Open Transit Data: New Yorkers Left Out in the Cold

Give software developers open transit data, and they'll create applications that make riding easier and more convenient, says Ben Fried. But straphangers in the nation's largest transit market, New York, are still waiting for the MTA to open up.

"If you live in Portland, there are dozens of mobile applications that help fill gaps in transit information. You can check your phone to see when the next bus is supposed to come. You can plan a trip from one unfamiliar part of town to another. You can even have your mobile device buzz if you fall asleep before reaching your destination. For the basic stuff, there's no iPhone necessary (although that certainly helps for information luxuries). Anyone who has a plain old cell phone with text messaging can ride the train or the bus with greater ease thanks to these apps."

"New Yorkers are still waiting for the MTA to join the club. Simply put, the MTA makes it difficult to create applications using its data, even for a behemoth like Google with enormous reach."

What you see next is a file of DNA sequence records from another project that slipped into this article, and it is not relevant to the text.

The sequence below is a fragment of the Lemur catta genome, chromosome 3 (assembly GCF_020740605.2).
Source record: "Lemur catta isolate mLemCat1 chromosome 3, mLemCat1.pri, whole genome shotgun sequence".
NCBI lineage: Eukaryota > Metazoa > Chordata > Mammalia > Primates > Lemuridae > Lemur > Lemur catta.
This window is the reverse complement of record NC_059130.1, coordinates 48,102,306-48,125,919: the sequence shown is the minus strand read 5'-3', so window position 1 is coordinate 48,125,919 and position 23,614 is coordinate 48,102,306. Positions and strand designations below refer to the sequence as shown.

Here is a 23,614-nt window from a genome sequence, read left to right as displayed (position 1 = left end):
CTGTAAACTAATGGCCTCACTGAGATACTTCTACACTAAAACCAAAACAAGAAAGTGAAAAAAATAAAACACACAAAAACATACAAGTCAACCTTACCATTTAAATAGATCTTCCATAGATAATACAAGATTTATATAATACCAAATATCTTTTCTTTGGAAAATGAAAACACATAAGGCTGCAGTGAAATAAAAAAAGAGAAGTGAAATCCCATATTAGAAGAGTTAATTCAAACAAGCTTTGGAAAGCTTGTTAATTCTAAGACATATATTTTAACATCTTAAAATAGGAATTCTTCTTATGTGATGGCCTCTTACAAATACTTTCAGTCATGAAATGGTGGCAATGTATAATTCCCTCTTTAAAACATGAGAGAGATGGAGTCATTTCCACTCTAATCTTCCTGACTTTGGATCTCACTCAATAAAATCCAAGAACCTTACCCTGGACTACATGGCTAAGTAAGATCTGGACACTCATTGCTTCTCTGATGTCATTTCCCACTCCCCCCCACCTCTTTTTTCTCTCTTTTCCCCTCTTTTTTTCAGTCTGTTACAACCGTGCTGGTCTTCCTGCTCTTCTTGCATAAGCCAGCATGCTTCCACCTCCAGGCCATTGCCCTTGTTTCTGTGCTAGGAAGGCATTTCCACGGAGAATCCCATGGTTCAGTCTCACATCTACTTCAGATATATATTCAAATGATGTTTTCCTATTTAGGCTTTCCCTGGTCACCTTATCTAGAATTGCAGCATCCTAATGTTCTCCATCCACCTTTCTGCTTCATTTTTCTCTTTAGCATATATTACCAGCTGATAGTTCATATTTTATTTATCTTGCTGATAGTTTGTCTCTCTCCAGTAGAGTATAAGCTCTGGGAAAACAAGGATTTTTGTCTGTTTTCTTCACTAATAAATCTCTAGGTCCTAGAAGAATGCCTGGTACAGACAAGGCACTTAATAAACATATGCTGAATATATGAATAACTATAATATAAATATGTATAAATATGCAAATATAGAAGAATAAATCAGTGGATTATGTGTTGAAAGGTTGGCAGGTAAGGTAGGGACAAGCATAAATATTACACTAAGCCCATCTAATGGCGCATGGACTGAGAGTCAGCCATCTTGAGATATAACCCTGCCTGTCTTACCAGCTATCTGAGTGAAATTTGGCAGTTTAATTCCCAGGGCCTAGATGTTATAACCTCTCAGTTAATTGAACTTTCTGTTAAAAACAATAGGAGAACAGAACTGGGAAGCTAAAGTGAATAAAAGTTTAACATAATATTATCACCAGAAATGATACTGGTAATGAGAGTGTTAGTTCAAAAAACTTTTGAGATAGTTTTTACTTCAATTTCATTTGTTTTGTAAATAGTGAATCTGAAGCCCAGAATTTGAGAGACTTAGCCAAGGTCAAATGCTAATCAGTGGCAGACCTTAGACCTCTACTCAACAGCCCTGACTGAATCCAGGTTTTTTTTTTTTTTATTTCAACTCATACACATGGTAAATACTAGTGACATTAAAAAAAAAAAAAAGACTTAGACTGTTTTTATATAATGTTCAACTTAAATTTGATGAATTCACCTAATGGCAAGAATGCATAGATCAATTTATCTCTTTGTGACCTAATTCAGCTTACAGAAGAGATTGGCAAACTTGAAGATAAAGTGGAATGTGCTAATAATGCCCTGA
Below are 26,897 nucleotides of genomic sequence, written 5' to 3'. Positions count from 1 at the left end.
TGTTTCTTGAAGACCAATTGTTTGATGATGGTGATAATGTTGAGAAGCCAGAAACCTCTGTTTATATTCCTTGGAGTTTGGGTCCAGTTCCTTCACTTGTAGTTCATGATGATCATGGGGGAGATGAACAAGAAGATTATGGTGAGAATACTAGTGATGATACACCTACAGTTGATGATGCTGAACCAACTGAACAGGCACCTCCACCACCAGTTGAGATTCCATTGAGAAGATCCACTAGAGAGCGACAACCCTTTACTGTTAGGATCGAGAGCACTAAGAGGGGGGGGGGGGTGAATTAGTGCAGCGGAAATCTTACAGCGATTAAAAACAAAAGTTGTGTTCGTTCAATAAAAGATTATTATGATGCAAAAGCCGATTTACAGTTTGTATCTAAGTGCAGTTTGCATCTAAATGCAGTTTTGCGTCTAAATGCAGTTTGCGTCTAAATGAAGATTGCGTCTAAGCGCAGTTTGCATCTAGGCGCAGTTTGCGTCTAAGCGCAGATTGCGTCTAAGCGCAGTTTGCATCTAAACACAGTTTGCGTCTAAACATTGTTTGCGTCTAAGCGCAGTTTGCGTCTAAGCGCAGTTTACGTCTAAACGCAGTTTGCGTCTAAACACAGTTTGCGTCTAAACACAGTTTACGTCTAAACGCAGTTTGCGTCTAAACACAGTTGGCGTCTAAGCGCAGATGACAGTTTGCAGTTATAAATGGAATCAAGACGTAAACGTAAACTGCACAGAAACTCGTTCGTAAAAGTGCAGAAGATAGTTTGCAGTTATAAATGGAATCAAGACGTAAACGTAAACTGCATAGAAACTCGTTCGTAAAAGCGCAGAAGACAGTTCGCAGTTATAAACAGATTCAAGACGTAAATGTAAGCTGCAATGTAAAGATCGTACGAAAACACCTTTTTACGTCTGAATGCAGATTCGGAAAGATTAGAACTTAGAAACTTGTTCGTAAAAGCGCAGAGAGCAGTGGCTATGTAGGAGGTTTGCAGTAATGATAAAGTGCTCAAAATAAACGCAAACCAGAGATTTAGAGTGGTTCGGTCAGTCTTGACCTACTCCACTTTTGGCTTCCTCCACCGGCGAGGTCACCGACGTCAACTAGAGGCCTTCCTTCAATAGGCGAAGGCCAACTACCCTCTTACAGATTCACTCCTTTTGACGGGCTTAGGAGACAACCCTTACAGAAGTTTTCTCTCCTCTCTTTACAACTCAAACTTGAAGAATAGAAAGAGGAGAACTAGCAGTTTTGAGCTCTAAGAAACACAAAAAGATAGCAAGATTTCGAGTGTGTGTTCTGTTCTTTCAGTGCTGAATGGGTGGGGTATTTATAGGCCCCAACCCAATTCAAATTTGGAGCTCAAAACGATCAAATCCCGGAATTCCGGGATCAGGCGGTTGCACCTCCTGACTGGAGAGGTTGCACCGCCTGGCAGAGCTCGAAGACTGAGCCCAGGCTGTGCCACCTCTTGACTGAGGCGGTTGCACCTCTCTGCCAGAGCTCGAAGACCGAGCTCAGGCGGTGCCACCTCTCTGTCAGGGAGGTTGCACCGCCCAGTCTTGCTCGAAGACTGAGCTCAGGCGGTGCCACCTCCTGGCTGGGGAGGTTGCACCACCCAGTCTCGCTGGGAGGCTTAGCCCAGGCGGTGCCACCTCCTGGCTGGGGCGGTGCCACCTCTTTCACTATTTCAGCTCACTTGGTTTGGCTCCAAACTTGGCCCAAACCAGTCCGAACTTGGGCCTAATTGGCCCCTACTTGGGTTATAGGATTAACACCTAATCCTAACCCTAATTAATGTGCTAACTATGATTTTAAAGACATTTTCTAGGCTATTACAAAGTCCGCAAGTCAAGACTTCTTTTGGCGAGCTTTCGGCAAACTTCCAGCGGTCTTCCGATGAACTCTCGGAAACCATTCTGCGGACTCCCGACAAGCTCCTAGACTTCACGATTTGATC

Full Story: The Case for Open MTA Data: Transparency, Savings, and Easier Riding



Michael Rodriguez's picture

Openness: value-added at little cost

MTA needs to join the openness club simply to make transit easier for their users. Their "quality control" argument is debunked by the fact that cities like Portland and San Fransisco have open transit information and have not faced quality issues in the applications that users/riders enjoy. It also reeks of an "ecosystem" mentality that simply does not seem appropriate for a government agency.

I get that the MTA wants to squeeze every dollar it can with licensing fees and royalties. But the opportunity cost is the value-added products developers produce if they do not have to pay the fee. In the end, the MTA is the beneficiary of riders with better information and a wealth of applications at their disposal. The translation: more riders and a better ridership experience.

This is another example of another agency just not "getting" the internet, developers, and costumers.

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